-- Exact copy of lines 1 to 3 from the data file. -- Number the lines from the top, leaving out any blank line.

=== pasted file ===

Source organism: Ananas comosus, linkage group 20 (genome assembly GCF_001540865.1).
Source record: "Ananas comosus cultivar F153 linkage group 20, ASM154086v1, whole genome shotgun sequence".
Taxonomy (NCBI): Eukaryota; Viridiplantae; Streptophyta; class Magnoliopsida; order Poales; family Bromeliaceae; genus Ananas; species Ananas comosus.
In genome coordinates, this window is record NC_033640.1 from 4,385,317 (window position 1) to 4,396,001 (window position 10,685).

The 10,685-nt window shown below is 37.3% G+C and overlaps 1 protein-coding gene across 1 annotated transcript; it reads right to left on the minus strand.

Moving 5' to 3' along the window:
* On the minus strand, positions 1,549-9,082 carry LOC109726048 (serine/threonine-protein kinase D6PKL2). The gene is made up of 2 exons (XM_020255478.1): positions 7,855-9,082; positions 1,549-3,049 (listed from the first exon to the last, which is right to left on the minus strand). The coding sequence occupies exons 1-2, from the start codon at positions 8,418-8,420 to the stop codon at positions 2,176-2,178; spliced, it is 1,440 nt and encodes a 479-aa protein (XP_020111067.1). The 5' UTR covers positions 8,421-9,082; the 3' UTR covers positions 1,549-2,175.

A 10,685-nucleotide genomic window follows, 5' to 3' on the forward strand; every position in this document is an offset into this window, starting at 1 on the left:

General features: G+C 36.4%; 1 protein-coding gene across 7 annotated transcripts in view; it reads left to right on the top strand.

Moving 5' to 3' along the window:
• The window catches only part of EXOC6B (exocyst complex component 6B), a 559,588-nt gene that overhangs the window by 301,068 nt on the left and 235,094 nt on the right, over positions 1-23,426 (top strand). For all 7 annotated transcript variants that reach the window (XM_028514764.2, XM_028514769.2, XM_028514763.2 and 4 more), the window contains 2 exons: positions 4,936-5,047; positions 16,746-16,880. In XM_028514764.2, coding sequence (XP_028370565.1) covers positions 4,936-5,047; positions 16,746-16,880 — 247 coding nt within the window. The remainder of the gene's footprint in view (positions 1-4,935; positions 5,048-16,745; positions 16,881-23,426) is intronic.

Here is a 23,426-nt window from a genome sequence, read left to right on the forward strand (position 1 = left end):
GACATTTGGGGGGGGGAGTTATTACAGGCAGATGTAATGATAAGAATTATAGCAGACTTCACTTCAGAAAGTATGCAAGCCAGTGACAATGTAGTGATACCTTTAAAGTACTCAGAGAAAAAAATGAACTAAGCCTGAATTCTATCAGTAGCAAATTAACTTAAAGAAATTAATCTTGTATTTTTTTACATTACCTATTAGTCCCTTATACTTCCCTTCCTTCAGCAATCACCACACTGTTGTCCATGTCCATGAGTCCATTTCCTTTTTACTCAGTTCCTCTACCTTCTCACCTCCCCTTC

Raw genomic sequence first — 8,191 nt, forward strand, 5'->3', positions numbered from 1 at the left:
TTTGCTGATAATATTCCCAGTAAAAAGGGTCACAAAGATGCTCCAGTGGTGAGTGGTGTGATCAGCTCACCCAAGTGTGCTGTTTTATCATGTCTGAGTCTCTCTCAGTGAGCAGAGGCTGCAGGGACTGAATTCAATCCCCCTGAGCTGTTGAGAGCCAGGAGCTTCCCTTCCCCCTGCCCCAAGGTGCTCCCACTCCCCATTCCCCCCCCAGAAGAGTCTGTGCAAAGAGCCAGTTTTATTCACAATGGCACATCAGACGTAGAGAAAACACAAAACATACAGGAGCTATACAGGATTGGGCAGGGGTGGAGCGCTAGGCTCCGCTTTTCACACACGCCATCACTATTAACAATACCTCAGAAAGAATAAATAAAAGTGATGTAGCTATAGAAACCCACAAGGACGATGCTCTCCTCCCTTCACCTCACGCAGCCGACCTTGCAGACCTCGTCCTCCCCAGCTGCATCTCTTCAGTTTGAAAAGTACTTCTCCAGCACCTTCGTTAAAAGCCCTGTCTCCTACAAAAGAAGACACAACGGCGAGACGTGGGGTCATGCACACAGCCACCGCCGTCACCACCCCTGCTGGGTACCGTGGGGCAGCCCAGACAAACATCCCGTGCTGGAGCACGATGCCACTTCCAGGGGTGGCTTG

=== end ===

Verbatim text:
Source organism: Ananas comosus, linkage group 20 (genome assembly GCF_001540865.1).
Source record: "Ananas comosus cultivar F153 linkage group 20, ASM154086v1, whole genome shotgun sequence".
Taxonomy (NCBI): Eukaryota; Viridiplantae; Streptophyta; class Magnoliopsida; order Poales; family Bromeliaceae; genus Ananas; species Ananas comosus.